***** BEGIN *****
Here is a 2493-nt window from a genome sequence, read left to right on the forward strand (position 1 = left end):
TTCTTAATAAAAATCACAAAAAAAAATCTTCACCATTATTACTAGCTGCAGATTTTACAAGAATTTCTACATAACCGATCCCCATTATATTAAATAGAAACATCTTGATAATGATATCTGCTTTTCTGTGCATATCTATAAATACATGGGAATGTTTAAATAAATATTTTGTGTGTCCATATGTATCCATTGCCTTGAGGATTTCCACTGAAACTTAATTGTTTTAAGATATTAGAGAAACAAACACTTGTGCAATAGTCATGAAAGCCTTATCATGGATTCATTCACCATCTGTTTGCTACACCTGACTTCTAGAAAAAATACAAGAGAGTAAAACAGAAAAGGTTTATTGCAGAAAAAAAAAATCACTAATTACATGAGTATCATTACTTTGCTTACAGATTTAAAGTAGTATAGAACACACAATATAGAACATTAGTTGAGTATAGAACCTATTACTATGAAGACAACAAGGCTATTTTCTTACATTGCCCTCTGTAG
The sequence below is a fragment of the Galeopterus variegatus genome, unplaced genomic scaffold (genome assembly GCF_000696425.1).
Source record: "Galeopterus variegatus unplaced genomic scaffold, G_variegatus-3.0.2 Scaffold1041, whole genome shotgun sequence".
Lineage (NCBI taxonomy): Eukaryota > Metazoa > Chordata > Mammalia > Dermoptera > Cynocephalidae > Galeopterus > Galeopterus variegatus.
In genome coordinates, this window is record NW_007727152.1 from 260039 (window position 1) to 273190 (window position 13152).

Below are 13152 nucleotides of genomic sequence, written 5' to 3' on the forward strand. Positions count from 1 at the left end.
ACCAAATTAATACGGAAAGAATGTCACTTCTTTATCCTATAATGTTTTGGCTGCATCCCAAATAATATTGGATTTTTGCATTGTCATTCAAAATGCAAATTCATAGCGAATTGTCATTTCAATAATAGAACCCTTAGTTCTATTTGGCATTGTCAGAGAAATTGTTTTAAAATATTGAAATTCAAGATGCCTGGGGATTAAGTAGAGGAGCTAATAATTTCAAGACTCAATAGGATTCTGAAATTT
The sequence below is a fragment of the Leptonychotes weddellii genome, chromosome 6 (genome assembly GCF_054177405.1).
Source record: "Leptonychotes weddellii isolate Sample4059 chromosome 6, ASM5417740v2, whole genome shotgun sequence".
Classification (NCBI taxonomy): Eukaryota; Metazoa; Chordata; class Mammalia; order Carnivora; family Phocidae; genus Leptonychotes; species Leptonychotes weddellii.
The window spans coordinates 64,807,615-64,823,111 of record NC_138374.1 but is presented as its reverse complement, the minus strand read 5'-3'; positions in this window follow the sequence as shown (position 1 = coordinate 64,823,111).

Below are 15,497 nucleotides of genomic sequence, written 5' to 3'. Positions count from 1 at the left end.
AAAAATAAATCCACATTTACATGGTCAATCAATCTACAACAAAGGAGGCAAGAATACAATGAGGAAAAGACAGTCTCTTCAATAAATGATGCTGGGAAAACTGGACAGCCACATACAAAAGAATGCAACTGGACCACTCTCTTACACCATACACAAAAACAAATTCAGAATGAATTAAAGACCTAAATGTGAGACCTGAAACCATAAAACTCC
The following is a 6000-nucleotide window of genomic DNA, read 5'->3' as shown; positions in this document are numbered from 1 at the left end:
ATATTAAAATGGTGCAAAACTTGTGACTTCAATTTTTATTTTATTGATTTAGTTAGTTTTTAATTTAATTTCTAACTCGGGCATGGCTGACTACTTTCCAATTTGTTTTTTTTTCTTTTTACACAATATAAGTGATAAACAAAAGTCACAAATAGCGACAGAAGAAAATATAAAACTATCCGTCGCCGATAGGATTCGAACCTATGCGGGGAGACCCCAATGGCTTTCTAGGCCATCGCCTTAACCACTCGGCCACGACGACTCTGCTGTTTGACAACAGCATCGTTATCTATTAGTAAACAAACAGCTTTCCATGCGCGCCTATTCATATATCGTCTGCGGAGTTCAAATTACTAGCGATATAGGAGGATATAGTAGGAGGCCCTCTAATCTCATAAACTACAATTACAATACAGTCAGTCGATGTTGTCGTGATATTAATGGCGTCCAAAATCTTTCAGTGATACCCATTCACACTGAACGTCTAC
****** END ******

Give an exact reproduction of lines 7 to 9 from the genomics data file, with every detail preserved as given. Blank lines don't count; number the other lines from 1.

Below are 13152 nucleotides of genomic sequence, written 5' to 3' on the forward strand. Positions count from 1 at the left end.
ACCAAATTAATACGGAAAGAATGTCACTTCTTTATCCTATAATGTTTTGGCTGCATCCCAAATAATATTGGATTTTTGCATTGTCATTCAAAATGCAAATTCATAGCGAATTGTCATTTCAATAATAGAACCCTTAGTTCTATTTGGCATTGTCAGAGAAATTGTTTTAAAATATTGAAATTCAAGATGCCTGGGGATTAAGTAGAGGAGCTAATAATTTCAAGACTCAATAGGATTCTGAAATTT
The sequence below is a fragment of the Leptonychotes weddellii genome, chromosome 6 (genome assembly GCF_054177405.1).